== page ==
Republican Sen. Scott Brown and Democratic challenger Elizabeth Warren met Monday night for their second debate of the top-tier Massachusetts race — in a knock-down, drag-out fight filled with attacks and vitriol.
The bitter exchanges between the two reached a crescendo, as the audience of several thousand at the University of Massachusetts-Lowell booed and applauded.
During an exchange on unemployment benefits and President Obama’s jobs proposals, Warren attempted to interrupt Brown on a key point. Brown retaliated: “Excuse me, I’m not a student in your classroom. Please let me respond.”
As with their first debate a week and half ago, the evening began with continued questions about Elizabeth Warren’s claimed Native American heritage.
“You know, I have answered this question many, many times,” Warren said. “And it starts with the fact that from the day I was born until the day my mother died, she told me about how I am, who we are, who my brothers are, who my family is. And I have never used the information about our Native American heritage to get any advantage — Not to apply to college, not to apply to law school, and not to get hired for any job. I was listed in a directory — I listed myself as Native American. I was listed there. It’s part of who I am.”
But Brown persisted in casting doubt on Warren’s honesty, saying that she has failed a test of trustworthiness
“She has also said that as time goes on, I cannot change of who I am. That is the nature of her commercials, I can’t change who I am,” Brown said. “But as we noticed throughout her life — up until she was 38 years old, she was white. And then she self-reported as she referenced, and she changed her nationality to Native American. And as she was being considered for recruitment as a result of that directory, she was being recruited to Ivy League schools. At the pinnacle for success, when she became tenured at Harvard, she then changed back to being white. So when she says she can’t change who she is, she did it twice.”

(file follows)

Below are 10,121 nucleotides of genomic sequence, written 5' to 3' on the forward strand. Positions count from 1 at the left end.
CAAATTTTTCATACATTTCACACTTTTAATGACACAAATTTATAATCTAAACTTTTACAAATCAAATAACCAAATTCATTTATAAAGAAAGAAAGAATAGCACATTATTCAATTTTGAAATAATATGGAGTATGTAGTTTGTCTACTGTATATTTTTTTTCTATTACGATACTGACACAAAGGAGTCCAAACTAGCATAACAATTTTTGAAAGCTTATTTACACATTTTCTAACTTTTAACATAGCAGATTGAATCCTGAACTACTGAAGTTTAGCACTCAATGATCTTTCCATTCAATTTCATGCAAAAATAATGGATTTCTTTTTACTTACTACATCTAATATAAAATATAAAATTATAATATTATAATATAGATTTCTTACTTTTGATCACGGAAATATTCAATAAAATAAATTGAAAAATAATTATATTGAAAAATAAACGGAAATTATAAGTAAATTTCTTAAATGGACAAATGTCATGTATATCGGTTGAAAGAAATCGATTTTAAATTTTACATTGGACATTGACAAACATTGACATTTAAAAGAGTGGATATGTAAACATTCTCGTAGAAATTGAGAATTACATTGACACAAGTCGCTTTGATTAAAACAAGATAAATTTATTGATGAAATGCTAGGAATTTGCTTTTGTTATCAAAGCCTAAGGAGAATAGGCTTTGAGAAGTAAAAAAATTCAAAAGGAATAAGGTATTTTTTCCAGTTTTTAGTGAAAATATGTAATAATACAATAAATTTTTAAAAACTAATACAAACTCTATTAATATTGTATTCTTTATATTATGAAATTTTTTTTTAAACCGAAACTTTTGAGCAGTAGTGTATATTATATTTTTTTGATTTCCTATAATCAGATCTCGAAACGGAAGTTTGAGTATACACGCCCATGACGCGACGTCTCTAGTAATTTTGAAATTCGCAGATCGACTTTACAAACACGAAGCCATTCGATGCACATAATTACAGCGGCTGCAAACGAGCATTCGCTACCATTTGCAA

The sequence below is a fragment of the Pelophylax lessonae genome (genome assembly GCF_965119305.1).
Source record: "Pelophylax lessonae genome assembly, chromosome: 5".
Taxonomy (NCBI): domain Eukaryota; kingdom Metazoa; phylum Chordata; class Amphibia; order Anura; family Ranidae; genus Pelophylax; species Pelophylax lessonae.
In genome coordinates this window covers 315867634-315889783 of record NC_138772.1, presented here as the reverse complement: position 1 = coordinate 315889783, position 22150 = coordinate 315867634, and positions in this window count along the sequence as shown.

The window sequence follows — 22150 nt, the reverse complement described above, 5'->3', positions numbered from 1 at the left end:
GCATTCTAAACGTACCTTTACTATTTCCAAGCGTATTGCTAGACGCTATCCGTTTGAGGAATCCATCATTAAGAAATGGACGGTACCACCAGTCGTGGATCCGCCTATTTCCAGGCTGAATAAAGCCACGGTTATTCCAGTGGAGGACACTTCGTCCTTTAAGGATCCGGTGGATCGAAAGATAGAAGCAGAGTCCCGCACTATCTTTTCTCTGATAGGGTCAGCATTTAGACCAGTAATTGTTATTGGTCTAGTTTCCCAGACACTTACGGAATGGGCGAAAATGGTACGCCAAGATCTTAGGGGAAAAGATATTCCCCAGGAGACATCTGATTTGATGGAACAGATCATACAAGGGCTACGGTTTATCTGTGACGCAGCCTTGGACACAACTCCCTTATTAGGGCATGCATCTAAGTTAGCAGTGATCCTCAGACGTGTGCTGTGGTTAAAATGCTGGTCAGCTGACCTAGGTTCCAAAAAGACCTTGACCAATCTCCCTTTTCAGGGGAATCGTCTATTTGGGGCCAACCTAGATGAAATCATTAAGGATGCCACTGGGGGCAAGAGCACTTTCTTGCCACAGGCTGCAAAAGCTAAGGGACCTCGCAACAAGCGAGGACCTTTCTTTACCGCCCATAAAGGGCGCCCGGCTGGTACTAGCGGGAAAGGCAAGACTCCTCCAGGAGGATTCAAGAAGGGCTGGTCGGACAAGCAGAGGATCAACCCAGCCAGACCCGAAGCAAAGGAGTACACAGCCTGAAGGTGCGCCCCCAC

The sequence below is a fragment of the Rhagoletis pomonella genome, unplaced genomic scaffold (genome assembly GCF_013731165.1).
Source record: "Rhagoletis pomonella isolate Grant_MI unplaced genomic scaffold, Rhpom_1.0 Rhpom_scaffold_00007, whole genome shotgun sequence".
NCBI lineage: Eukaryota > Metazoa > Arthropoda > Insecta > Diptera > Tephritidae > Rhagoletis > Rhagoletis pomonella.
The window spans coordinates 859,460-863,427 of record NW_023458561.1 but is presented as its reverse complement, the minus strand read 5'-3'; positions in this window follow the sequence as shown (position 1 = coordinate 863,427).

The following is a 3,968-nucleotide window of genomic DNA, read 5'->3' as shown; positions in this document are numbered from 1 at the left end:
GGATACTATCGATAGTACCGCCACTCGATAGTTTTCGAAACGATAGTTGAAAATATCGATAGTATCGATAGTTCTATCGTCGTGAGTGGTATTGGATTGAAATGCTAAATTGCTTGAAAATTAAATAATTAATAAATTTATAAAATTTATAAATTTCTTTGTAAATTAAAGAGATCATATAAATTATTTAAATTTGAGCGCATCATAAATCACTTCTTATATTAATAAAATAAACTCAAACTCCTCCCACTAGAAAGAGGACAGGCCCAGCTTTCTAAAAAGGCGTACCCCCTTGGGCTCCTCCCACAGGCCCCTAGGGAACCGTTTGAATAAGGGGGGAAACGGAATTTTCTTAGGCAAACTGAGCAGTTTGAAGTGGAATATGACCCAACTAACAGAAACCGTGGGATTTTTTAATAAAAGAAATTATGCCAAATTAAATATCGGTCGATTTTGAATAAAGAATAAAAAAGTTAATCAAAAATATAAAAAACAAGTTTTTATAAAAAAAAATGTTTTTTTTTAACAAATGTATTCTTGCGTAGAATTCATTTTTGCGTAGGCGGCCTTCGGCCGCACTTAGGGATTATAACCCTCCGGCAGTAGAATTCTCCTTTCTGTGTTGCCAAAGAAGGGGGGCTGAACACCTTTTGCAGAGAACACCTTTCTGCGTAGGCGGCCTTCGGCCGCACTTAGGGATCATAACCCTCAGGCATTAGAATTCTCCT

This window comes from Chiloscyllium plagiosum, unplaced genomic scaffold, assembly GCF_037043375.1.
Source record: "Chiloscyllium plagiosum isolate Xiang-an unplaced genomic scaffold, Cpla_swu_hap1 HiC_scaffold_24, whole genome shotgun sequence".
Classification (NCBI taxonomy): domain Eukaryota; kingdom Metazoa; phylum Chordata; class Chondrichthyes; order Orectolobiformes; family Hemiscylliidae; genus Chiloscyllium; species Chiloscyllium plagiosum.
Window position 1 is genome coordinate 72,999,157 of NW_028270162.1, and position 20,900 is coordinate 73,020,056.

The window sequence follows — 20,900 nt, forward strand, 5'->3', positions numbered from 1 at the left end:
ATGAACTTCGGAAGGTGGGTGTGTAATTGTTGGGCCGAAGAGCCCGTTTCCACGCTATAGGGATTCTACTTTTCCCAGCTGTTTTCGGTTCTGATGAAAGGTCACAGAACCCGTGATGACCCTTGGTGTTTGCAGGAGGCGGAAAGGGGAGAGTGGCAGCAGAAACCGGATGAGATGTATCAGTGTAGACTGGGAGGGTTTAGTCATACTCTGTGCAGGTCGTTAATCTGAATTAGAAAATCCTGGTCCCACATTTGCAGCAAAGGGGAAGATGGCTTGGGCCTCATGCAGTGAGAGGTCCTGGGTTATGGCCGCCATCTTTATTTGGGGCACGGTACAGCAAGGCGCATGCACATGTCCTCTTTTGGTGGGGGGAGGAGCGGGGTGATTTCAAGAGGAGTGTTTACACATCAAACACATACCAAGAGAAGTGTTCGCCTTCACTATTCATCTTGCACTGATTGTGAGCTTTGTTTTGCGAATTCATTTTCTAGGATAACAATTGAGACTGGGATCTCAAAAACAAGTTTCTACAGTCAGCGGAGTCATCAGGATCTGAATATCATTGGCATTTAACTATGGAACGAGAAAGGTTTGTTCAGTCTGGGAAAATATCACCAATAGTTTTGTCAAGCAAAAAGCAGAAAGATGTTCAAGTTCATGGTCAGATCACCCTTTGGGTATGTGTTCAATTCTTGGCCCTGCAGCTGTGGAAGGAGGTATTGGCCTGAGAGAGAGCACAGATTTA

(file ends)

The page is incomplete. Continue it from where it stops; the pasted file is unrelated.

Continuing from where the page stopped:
Warren replied by pointing out that Boston Globe investigated the story, and found that according to everyone who had hired her — including former Reagan-era Solicitor General Charles Fried, who said he has voted for Brown — this was not a factor or something they were aware of.
Later on, Brown was asked whether he would work closely with Mitt Romney as president — a key question in this deeply Democratic state, precisely because Romney is highly unlikely to carry it despite his having served as governor.
“Listen, he’s out campaigning all over the country, I’m here in Massachusetts. I’m running in Massachusetts,” Brown said. “And while I said he will handle of the economic issues as well, we certainly need to start focusing on his economic issues — because as you know we’re in a $16 trillion national debt we have runaway deficits each and every year. We need to have good people down there to focus in a bipartisan matter. We don’t need rock-throwers, we don’t need people who’re gonna leave ‘blood and teeth in the streets’ as Professor Warren said. We need people who’re gonna work together to find common-sense solutions.”
The candidates were then asked with whom they could work on the other side of the party aisle. And Warren, seemingly off the top of her head, gave an interesting answer: “I think probably Richard Lugar would be one that comes to mind.” It was then pointed out that Lugar will not be there next year, though it was not directly stated that this was because he lost his Republican primary in large part due to having sometimes worked with Democrats.